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As monster designs go, I like this one, even if it does introduce that @#@%!&%^#&^*& single black wing. (Image credit: finalfantasy.wikia.com)

The second part of the fight is with Sephiroth in what I think of as his Christ-pretender/Divine ascendant form.  If you’ve played Final Fantasy VI, then you’ll be familiar with the final boss of that game, Kefka, who has a similar pseudo-divine motif (presumptive gods are a common feature of the series overall).  Anyway, it’s this form of Sephiroth that was the start of the one black wing design feature that I think is so loathsome (in this version the wing’s actually replaced his right arm; though I’ve not noted it before, Sephiroth’s a southpaw).  The name of this version is called Safer-Sephiroth, which has a more complicated background than other weird translations in this game.  Safer may be a corruption of Savior (sticking with the false Messiah theme) or a mistranslation of Seraph (Sephiroth’s final form has six wings where his legs would be, echoing the description of Seraphim found in the Book of Ezekiel) or even a transliteration of the Hebrew word for book (because Sephiroth’s name is derived from the Sephirot, the 10 aspects of creation in Kabbalah, this suggests that the final boss’s name is intended to be understood as Hebrew for “Book of Numerations”).  No matter what you think the name is supposed to be, it’s clearly one that was chosen in order to have a ton of layers and echoes of the presumptive god motif.  He’s a moderately difficult boss (see above re: my freakout over the instant critical HP attack), but I beat him.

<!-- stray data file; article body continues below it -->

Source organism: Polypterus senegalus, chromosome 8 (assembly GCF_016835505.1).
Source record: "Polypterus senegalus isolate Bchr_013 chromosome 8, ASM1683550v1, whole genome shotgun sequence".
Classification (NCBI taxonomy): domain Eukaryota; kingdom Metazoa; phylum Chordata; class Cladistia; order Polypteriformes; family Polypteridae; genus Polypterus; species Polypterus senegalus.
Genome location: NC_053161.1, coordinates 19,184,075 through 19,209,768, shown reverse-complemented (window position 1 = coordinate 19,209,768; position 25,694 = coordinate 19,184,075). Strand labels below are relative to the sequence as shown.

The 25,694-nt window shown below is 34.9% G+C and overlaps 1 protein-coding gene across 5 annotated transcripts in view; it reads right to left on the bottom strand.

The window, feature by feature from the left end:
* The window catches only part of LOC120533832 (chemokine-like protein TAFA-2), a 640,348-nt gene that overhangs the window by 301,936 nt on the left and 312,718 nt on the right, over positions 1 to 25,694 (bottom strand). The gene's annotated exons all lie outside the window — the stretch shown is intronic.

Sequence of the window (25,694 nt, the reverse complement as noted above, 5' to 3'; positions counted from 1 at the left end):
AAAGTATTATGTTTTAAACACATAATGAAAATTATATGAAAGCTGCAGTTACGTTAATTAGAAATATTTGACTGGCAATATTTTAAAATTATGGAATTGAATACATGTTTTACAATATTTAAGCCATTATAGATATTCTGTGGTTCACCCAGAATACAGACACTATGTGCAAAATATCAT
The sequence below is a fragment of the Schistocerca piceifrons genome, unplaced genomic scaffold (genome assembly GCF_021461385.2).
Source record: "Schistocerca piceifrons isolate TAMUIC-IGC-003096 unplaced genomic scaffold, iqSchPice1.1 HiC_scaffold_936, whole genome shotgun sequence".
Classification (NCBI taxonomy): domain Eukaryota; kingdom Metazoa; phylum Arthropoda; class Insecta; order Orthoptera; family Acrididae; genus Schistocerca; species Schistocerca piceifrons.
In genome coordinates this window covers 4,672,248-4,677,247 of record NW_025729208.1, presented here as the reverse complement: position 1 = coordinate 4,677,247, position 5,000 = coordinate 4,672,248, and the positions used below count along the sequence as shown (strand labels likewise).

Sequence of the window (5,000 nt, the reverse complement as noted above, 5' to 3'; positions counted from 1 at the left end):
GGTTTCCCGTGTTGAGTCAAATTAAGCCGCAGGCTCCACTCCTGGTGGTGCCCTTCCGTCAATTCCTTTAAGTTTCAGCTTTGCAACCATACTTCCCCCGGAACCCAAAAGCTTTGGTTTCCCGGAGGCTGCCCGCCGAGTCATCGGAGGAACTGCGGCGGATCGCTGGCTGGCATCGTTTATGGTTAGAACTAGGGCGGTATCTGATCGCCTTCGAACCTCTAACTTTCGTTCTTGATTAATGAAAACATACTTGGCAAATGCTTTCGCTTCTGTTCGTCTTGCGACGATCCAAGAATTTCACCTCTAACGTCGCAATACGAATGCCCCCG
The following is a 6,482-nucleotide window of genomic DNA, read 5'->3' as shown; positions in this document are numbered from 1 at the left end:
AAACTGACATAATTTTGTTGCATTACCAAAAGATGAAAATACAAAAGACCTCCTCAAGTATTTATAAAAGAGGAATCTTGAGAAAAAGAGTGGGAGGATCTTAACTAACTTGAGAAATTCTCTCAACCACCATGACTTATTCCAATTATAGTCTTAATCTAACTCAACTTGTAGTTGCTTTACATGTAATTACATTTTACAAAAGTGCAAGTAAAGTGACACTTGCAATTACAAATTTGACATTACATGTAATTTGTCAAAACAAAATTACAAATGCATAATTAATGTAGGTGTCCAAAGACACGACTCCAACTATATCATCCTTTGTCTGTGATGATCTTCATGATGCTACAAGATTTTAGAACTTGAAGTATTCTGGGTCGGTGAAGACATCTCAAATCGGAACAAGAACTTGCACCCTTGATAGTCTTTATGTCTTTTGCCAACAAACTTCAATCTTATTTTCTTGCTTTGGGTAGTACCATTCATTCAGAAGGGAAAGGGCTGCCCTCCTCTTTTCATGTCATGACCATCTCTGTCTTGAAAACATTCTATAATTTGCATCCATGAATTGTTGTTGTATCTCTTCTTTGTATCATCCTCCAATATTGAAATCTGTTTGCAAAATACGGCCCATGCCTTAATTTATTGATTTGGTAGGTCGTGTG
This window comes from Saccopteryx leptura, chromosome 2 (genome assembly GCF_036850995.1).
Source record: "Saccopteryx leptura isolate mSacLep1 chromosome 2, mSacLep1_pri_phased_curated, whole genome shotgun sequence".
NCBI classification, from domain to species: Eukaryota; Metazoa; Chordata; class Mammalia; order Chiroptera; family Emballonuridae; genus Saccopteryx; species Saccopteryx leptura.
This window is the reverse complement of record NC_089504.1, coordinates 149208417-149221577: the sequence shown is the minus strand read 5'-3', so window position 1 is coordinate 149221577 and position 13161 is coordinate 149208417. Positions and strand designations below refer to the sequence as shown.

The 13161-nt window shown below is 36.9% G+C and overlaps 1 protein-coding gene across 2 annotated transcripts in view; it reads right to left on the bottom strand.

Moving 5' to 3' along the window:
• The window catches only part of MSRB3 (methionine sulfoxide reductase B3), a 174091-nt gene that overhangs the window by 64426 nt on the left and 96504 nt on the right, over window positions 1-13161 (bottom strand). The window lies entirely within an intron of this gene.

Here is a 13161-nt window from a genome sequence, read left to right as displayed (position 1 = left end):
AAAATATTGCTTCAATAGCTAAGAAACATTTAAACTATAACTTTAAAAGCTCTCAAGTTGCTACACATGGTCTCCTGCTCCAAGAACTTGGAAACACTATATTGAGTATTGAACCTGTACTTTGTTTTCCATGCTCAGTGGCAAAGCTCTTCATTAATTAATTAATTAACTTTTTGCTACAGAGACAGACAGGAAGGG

So with Sephiroth defeated, things can finally wrap up hap–

Oh right, there’s one more stage of the fight.

Beating Safer-Sephiroth wins you the game, but following that knockdown drag out, we have one more fight that’s more or less a glorified cut scene (this last duel between Cloud and Sephiroth even uses special, higher poly-count character models to emphasize the cinematic quality of it).  Cloud gets sucked back into the Lifestream one more time to confront Sephiroth, who’s ready to end this thing.  Except that Cloud’s limit gauge is full (it’s always full for this battle) and he knows his ultimate limit break Omnislash, regardless of whether you actually bothered to learn and set it.  Cloud lets loose with a flurry of impossible blows (or he just attacks regularly as an instant counter if you let Sephiroth go first) and somehow only manages to give Sephiroth a bloody face (limitations of the technology, I suppose), signalling his victory.